Ann-Kathrin Schneider's picture
Personal bio:
Former Policy Campaigner for International Rivers.
Date: Thursday, May 28, 2009 - 08:16
Erkud,Tarkan &Güven in Berlin in May 2009 - Fighting the Ilisu Dam in TurkeyToday in Berlin, its all about Tarkan and Merkel. Tarkan, the biggest Turkish popstar is in town, and he is the talk of town. He is here to convince the German government to withdraw support from the controversial Ilisu Dam, which the Turkish government plans to build on the Tigris River in the Southeast of the country, with the help of German, Swiss and Austrian money. The Berliner Zeitung, one of the biggest German dailys, today spread the rumour that Tarkan was to meet with German chancelor Merkel to convince her to withdraw support for the project.
Date: Thursday, March 19, 2009 - 11:05
Date: Tuesday, January 27, 2009 - 11:37
Xiaoxi Dam, Hunan Province, ChinaTina LeaThe international media is increasingly echoing our criticism of the Clean Development Mechanism's phony offsets. The Washington Post, the International Herald Tribune, the Huffington Post and Germany's Focus Online were among the many outlets that carried an Associated Press story this week about credits from bad hydro projects in China being bought by German utility RWE, one of the largest polluters in Europe. The credits allow RWE to meet their commitments under the EU's carbon trading scheme while opening new carbon-spewing coal plants.
Date: Tuesday, January 13, 2009 - 04:35
I recently met with the German DNA - a department of the German environment ministry that is responsible for all things related to the Kyoto Protocol's Clean Development Mechanism - to further discuss whether Xiaoxi, remember, the Chinese dam that has displaced 7,500 people, was indeed environmentally and socially benign and should therefore be allowed to sell carbon credits to German companies. The German DNA approved the project last year, based on an assessment by German company Tüv Süd.
Date: Thursday, December 11, 2008 - 06:44
Cop 14 in Poznan, Poland I have just come from a meeting of the NGOs working on the CDM, as well as the big Climate Action Network daily meeting. The mood is bad, real bad. First on the CDM: as Payal reported earlier, all issues pertaining to the future of the CDM, where the real potential for a fundamental restructuring of the mechanism lies, have been postponed to next year. And for the current CDM, up to 2012, only governance issues were on the table. But still, changes on those governance issues would have made a difference. To have the validators (the DOEs in CDMtalk) be selected and paid for by the UNFCCC Secretariat, and not by the project developers themselves, would have been a good step in the right direction. We also pushed for a stronger role of the Secretariat in all project decisions, so that a professional, independent, full-time body would make the difficult decisions on the additionality and the environmental integrity of potential CDM projects.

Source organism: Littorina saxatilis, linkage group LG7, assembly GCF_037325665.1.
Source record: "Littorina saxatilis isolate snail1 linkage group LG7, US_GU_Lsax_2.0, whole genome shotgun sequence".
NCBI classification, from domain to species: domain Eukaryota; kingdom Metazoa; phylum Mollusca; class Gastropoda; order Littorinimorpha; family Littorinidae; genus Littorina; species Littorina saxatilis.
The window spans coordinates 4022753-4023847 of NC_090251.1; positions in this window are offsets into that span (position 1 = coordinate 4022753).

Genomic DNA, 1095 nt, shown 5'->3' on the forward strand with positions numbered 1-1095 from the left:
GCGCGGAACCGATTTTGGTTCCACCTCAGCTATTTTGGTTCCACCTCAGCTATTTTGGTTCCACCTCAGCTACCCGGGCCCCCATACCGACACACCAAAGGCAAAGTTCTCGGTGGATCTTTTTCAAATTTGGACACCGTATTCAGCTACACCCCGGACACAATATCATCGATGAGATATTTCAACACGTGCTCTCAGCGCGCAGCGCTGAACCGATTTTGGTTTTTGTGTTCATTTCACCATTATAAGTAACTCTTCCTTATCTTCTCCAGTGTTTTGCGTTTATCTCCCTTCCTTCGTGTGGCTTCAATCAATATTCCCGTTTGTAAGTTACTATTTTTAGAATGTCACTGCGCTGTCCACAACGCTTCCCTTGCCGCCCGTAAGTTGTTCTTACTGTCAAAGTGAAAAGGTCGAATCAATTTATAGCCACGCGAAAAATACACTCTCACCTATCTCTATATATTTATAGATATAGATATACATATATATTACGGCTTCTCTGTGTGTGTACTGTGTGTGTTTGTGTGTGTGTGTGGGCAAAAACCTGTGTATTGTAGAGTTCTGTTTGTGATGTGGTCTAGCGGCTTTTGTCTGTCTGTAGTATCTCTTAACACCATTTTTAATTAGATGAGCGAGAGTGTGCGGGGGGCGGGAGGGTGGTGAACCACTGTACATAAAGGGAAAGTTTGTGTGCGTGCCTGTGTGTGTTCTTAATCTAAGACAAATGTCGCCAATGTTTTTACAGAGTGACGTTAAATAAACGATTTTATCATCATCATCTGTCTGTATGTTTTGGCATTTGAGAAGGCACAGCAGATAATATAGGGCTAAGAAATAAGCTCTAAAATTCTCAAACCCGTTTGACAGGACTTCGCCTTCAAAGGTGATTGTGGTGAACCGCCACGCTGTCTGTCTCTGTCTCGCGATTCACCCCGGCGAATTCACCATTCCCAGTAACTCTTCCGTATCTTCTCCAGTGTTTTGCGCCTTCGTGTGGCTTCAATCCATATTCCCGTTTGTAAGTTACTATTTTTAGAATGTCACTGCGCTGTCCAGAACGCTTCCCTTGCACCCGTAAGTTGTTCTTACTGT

Date: Monday, December 8, 2008 - 08:42
Start HelpingAnn-Kathrin Schneider Here at Poznan, the Clean Development Mechanism, CDM, is being taken apart. Sounds like good news you say? Well... It is taken apart in the sense that the reforms to the current CDM are being discussed here in Poznan, and the future of the CDM, post 2012, will only be discussed next year. This means that for now, we have to do with incremental changes to the governing structure of the mechanism, but bigger changes to the fundamental principles of the CDM have to wait until next year. Which gives us room for campaigning and hope, I guess.
Date: Monday, December 8, 2008 - 07:28
Date: Sunday, December 7, 2008 - 13:14
Stop HarmingAnn-Kathrin Schneider 24 hours at the Climate Conference in Poznan – and I am still struggling to make the shift between the real world and the world of acronyms. Back home in Berlin, I saw the climate conference in big picture terms: commitments to fight climate change, yes or no? But here, even after just 24 hours on the ground, I am immersed in the technical language, the nitty-gritty details, already climate-acronym-literate. CDM, shared vision, negotiating mandate, mitigation – developed, mitigation – developing, adaptation, finance, tech transfer, LULUFC and last but not least REDD are all no longer strangers to me.
Date: Friday, November 21, 2008 - 09:19
Are we living in two different universes? I am talking about the German environment minister, Sigmar Gabriel, and myself. Just yesterday, he congratulated himself for the fact that Germany had already registered 112 Clean Development Mechanism projects and was therefore number four of the world's CDM registering countries.